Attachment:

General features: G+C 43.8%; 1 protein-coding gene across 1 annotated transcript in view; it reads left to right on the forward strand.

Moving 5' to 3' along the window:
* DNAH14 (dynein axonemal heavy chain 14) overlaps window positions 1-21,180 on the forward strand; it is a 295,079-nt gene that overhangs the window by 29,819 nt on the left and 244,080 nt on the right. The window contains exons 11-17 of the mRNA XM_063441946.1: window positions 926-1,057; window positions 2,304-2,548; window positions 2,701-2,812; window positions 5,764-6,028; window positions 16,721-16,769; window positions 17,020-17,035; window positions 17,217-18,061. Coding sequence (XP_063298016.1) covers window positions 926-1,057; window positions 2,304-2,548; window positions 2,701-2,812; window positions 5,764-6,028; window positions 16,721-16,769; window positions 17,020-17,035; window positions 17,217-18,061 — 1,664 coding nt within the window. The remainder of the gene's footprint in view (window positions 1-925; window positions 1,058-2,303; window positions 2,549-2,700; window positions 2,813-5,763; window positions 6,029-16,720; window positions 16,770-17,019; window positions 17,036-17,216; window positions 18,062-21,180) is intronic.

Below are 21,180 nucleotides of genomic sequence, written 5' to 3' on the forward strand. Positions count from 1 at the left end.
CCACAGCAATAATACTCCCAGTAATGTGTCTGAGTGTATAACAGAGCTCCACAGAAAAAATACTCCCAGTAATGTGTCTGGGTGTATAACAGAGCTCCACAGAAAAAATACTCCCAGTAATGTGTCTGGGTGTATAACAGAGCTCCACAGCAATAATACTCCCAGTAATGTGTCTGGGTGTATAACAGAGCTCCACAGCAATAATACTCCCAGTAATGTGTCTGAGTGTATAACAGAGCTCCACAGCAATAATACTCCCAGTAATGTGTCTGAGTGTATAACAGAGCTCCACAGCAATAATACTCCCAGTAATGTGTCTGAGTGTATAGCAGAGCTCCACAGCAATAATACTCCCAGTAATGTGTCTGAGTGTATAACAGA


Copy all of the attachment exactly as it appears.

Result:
General features: G+C 43.8%; 1 protein-coding gene across 1 annotated transcript in view; it reads left to right on the forward strand.

Moving 5' to 3' along the window:
* DNAH14 (dynein axonemal heavy chain 14) overlaps window positions 1-21,180 on the forward strand; it is a 295,079-nt gene that overhangs the window by 29,819 nt on the left and 244,080 nt on the right. The window contains exons 11-17 of the mRNA XM_063441946.1: window positions 926-1,057; window positions 2,304-2,548; window positions 2,701-2,812; window positions 5,764-6,028; window positions 16,721-16,769; window positions 17,020-17,035; window positions 17,217-18,061. Coding sequence (XP_063298016.1) covers window positions 926-1,057; window positions 2,304-2,548; window positions 2,701-2,812; window positions 5,764-6,028; window positions 16,721-16,769; window positions 17,020-17,035; window positions 17,217-18,061 — 1,664 coding nt within the window. The remainder of the gene's footprint in view (window positions 1-925; window positions 1,058-2,303; window positions 2,549-2,700; window positions 2,813-5,763; window positions 6,029-16,720; window positions 16,770-17,019; window positions 17,036-17,216; window positions 18,062-21,180) is intronic.

Below are 21,180 nucleotides of genomic sequence, written 5' to 3' on the forward strand. Positions count from 1 at the left end.
CCACAGCAATAATACTCCCAGTAATGTGTCTGAGTGTATAACAGAGCTCCACAGAAAAAATACTCCCAGTAATGTGTCTGGGTGTATAACAGAGCTCCACAGAAAAAATACTCCCAGTAATGTGTCTGGGTGTATAACAGAGCTCCACAGCAATAATACTCCCAGTAATGTGTCTGGGTGTATAACAGAGCTCCACAGCAATAATACTCCCAGTAATGTGTCTGAGTGTATAACAGAGCTCCACAGCAATAATACTCCCAGTAATGTGTCTGAGTGTATAACAGAGCTCCACAGCAATAATACTCCCAGTAATGTGTCTGAGTGTATAGCAGAGCTCCACAGCAATAATACTCCCAGTAATGTGTCTGAGTGTATAACAGA